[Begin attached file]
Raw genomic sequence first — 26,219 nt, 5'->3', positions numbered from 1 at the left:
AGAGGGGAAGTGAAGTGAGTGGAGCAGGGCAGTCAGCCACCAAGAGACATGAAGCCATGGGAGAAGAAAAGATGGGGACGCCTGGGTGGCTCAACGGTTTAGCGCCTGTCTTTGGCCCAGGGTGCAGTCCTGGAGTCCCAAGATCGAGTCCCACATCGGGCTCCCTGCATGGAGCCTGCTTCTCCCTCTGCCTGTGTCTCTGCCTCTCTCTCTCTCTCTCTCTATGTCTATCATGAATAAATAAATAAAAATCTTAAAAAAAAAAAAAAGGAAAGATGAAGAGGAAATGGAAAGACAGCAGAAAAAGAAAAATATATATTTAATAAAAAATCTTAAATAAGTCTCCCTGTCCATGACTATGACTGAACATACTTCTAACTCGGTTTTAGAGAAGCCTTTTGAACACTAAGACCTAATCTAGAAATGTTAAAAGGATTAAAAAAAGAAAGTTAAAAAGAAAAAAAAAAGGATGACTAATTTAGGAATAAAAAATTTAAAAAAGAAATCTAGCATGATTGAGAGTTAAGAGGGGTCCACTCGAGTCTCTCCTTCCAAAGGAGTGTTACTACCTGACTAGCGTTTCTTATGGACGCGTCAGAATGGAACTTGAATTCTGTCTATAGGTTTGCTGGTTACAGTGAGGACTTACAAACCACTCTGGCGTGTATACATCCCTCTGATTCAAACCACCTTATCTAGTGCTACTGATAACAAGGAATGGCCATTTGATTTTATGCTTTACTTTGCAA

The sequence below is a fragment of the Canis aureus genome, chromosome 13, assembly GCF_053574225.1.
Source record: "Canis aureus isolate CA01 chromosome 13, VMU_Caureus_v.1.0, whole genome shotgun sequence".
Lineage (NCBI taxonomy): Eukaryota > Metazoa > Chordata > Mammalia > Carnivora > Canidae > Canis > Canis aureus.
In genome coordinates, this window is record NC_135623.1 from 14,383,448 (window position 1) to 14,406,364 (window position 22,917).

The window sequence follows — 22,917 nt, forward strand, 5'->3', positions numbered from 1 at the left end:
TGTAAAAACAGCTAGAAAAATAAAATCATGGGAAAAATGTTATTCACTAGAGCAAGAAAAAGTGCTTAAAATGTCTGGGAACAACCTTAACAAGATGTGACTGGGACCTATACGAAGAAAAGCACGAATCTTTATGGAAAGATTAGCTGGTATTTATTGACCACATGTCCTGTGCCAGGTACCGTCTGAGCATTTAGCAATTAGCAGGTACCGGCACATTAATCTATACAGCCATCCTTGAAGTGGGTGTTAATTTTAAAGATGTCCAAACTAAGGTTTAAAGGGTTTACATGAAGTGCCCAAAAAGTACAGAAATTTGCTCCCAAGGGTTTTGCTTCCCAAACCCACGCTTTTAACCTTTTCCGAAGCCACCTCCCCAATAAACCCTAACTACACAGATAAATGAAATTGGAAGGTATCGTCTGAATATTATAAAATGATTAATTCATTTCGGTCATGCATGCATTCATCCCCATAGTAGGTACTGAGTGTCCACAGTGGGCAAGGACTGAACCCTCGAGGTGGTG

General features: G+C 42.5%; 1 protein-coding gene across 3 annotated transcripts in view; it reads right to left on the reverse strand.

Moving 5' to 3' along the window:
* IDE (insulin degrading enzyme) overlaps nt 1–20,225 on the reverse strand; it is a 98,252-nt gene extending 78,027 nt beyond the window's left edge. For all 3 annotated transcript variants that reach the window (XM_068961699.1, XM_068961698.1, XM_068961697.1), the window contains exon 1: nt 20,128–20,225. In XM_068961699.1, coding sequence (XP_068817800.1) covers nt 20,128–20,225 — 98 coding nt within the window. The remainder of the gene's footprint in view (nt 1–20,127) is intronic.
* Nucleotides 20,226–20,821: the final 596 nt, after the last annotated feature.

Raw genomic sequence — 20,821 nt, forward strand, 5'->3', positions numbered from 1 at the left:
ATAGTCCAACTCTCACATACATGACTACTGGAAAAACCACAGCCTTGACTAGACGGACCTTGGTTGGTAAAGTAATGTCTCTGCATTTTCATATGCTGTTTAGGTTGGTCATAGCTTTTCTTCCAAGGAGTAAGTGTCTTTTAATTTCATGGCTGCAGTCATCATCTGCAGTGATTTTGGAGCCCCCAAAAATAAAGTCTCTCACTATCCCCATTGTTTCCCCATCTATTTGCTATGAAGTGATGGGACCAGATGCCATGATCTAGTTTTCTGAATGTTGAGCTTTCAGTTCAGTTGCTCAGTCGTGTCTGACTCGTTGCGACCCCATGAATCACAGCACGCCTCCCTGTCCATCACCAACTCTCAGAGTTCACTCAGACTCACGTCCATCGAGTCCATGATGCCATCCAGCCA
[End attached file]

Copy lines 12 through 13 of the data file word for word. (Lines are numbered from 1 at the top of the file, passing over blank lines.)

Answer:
* Nucleotides 20,226–20,821: the final 596 nt, after the last annotated feature.

Raw genomic sequence — 20,821 nt, forward strand, 5'->3', positions numbered from 1 at the left: